Studying at the FEN (Faculdad de Economia y negocios) is definitely associated with work, as most courses consist of two exams and the submission of essays and presentations. If you decide to only attend English courses, you will take courses that are mostly taken by exchange students. Since my home university only recognized a few courses and the schedule also overlapped, I only took two courses – “Latin America in Worlds Affairs” and “International Marketing”. To be honest, I found the technical level very low and it was no comparison to my subjects in Germany. With the Spanish courses, however, things are very different and you are really challenged by what I was able to see with my roommate. After all, it is one of the best universities in the country. “Latin America in Worlds Affairs” is particularly recommended, as Prof. Walter Sanchez is really a great guy with whom you can really have a good time. I would not recommend taking more than 4 courses, as you should enjoy your semester abroad a little.
The support from the International Center was really great. Regardless of the problem you had, Mrs. Rooney and Mrs. Dazin were always on hand to offer advice and assistance, and you had a very friendly relationship with them. They also organized a lot of activities for exchange students, which made for a change and I really have to say the ladies do a perfect job.
The campus is very centrally located near the Plaza Italia and has a large artificial turf field, a fitness studio, a climbing wall, a multipurpose court and table tennis tables.
Country and people
Getting used to Chile shouldn’t be too difficult, as Chile is probably the most European country in South America. Although everything is a bit slower and more complicated, Chile is relatively progressive compared to other countries in South America. Nevertheless, you should be aware that you are not in Europe and should take very good care of your valuables, which is especially true for the subway! Things like to get lost here and my entire bag including valuables was stolen from me in a bus, so be careful here.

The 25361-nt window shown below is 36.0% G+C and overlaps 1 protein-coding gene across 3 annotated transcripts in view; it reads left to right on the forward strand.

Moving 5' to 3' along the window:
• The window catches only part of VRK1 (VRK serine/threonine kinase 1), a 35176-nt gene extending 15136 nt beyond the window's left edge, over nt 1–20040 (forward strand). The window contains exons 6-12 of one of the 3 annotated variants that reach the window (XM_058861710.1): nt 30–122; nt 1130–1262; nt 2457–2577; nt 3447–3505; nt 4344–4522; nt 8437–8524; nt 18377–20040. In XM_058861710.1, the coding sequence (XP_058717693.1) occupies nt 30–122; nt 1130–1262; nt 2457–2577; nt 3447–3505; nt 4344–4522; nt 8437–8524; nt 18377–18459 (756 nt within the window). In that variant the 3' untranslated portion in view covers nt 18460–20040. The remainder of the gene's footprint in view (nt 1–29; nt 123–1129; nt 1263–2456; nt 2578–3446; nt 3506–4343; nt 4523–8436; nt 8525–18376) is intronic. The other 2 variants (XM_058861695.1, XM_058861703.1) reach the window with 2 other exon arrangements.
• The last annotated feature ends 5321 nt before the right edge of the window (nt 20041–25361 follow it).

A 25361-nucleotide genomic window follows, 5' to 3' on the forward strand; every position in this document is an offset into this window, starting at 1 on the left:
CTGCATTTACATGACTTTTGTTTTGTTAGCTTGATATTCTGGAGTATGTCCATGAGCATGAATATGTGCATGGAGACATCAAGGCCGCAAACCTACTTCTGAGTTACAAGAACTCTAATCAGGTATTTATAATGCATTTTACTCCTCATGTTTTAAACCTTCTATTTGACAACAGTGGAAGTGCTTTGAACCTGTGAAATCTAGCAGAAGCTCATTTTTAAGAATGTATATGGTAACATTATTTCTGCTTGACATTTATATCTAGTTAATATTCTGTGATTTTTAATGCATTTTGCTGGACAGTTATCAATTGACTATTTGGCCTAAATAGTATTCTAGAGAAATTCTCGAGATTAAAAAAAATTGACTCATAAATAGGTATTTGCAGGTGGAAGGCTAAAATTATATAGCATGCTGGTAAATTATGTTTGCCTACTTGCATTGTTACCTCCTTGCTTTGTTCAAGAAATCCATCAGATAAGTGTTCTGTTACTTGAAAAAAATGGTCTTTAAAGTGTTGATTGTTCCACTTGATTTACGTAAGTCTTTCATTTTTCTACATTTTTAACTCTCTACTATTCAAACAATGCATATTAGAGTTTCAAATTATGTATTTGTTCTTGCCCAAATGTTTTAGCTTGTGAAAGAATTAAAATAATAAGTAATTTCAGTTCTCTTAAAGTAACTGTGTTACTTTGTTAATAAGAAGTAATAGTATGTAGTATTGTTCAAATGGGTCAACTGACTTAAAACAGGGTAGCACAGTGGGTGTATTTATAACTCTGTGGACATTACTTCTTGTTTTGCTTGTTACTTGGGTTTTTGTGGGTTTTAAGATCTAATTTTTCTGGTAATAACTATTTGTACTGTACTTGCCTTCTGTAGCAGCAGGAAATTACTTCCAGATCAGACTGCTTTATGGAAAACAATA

When it comes to diversity, Chile is probably looking for its equals and is therefore perfect for traveling. Deserts, glaciers, beaches or fjords and great river landscapes – Chile really has it all.
When it comes to language, you should know that the Chileans speak extremely quickly and indistinctly, which is quite difficult at the beginning, but of course improves over time. There are probably better countries to learn Spanish, but this is of course also possible in Chile, it simply requires a little more effort.
You should definitely save some money to explore South America. During the midterms you have two weeks off and after the semester you should definitely take some time to travel. If you opt for a tourist visa, you have to leave the country anyway, which Mendoza in Argentina is ideal for. With us everyone has actually been there once. Then there are of course the highlights in Chile such as the Atacama Desert and Patagonia, but La Serena in the small north and the small south are also highly recommended. My personal highlight was the Torres del Paine National Park where I went on an 8 day hike with 4 other students. The landscape there is absolutely breathtaking and the hiking trails there are some of the best in the world. Then you can also visit the island of Tierra del Fuego, which represents the end of the world, so to speak. The Atacama Desert can be combined with trips to Bolivia (the Salar de Uyuni is a must) and Peru, which I have also done and can only recommend to you. Fortunately, air travel in Chile is relatively cheap and there are great connections to Rio, Buenos Aires, Colombia etc.
The 6 months in South America were probably the best of my life and an absolutely unique experience. It will definitely bring you forward on a human level and, by the way, you will of course polish your language skills and your CV. You get to know an incredible number of people from all over the world and form really good friendships. Dare to take the step abroad, it really isn’t that wild, and with the help of MicroEDU, organization is a breeze.